City Commission goes back and forth over AirBnB
Commissioner Suarez felt that the current zoning laws already prohibit AirBnB's practices of allowing for short term rentals on a continuing basis by residents and felt that the job was for zoning and law enforcement to enforce the law. In my own neighborhood we've been trying for months to have an illegal sign removed and zoning has been falling all over themselves to avoid the issue. The City does not enforce zoning codes in my humble opinion.
Commissioner Keon Hardemon said that people have been renting out properties for short term usage for years, long before there was AirBnB and an internet. He said that whether the resolution passes or not, it will still be business as usual unless the law is enforced. He said, "It's about money and profit for property owners."
Commissioner Suarez said that he does not receive complaints from residents about AirBnB being in their neighborhoods. The Mayor said that he does receive complaints.
There are about 1000 AirBnB "hosts" in residential neighborhoods according to Tom Martinelli of AirBnB, who was at the meeting. They are acting illegally according to most commissioners. Suarez asked if the city could sue AirBnb, which brings back the subject of Code Enforcement not doing their job - if the neighbors are breaking the law, why would you sue AirBnB and not the neighbors who are breaking the law?
Contradicting himself, Suarez said the platform itself is not illegal. It's the end-user who is breaking the law.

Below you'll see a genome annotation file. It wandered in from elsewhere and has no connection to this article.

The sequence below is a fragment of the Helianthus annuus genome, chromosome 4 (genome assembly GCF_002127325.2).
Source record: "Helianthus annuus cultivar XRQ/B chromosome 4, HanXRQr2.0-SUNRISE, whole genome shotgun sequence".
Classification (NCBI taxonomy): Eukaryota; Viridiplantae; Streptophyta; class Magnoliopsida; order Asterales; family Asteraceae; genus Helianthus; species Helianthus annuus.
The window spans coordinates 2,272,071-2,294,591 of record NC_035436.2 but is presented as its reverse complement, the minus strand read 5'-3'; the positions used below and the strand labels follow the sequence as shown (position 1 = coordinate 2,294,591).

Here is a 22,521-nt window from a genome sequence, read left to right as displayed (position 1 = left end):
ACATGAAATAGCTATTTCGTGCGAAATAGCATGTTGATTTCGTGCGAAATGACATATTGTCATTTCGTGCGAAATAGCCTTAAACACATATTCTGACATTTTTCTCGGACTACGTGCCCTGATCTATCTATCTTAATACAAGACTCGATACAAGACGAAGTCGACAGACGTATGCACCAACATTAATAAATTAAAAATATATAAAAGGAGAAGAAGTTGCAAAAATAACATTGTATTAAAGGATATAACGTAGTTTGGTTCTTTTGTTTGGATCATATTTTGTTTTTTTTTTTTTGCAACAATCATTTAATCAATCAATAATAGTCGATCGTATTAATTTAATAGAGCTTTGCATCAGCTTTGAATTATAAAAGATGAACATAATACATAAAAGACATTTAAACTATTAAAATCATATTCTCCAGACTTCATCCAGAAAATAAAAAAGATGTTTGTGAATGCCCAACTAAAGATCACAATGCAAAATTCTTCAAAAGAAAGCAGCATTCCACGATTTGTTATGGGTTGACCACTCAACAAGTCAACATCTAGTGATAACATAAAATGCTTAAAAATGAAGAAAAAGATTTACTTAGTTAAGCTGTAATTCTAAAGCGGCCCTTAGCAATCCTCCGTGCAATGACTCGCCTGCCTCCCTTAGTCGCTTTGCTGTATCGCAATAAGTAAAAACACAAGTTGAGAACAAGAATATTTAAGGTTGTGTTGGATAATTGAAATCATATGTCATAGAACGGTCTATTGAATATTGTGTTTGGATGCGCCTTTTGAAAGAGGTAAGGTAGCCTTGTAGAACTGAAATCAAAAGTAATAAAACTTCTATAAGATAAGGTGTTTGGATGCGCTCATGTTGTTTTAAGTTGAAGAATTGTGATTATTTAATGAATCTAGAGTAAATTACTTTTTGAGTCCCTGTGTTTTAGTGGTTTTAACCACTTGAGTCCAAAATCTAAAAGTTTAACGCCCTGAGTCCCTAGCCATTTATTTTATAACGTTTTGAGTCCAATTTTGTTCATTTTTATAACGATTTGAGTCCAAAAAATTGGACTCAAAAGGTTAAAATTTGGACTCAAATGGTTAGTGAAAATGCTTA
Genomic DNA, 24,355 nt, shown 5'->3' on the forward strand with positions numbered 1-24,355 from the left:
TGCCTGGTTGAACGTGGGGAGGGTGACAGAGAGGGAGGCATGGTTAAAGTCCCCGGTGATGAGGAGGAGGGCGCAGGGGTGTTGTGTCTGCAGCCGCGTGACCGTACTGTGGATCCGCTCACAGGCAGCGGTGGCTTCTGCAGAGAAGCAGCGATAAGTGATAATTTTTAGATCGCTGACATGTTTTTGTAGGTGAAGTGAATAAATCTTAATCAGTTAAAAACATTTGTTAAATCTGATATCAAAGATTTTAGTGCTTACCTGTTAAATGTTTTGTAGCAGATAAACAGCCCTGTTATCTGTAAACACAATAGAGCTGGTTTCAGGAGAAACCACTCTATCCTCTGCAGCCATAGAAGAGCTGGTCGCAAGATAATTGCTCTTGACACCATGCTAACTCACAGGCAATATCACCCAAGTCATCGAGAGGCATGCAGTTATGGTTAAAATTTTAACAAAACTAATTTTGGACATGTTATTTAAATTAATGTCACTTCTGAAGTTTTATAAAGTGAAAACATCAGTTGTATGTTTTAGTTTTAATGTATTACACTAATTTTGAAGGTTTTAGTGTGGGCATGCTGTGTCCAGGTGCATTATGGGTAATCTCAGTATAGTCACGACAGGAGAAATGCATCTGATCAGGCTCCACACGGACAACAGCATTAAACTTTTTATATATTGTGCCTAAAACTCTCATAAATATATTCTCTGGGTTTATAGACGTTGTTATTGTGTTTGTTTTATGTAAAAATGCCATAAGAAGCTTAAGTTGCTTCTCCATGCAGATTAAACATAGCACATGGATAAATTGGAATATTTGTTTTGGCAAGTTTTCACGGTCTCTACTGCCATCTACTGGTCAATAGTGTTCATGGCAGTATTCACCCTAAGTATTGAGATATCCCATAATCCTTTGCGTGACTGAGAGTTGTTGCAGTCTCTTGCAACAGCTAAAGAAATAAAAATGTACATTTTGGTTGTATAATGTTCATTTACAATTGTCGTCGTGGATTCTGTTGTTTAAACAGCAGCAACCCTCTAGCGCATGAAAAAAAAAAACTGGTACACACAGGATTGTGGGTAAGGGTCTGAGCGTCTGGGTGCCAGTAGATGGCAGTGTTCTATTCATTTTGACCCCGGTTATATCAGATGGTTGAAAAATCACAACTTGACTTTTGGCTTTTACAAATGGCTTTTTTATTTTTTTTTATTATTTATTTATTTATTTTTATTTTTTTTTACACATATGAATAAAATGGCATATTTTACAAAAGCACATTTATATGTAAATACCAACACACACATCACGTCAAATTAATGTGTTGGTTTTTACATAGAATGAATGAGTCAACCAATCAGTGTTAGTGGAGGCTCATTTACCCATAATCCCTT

Commissioner Ken Russell described the whole AirBnB thing as "people sharing their homes." And when you think about it, what if a homeowner had friends visiting once a week or once a month but they weren't charging their guests. Would it be the same thing? Would it be illegal? I visit New York quite often, I stay in hotels up to maybe 50 days a year, although I have stayed at AirBnB locations a few times, but I could easily stay at my cousins' homes and I did many times over the years when I was younger - for as long as a month at a time sometimes. Were they breaking the law? Was I? I wasn't paying them, but I was going through the motions.
I have a neighbor who has wild parties at least once a week. They are loud and there are lots of people there. He lives there full time. Is a quiet AirBnB visitor better than a noisy permanent neighbor? So many questions.
In the end the Commission voted 3-2 in favor of the Mayor's resolution to curb AirBnB, and the City Attorney will look into the issue of being able to sue the platform itself. Suarez and Russell voted against the resolution.
Even with the Mayor getting his way regarding the new resolution, I see it as words and nothing more. If our code enforcement people don't enforce the codes, it's all a moot point.
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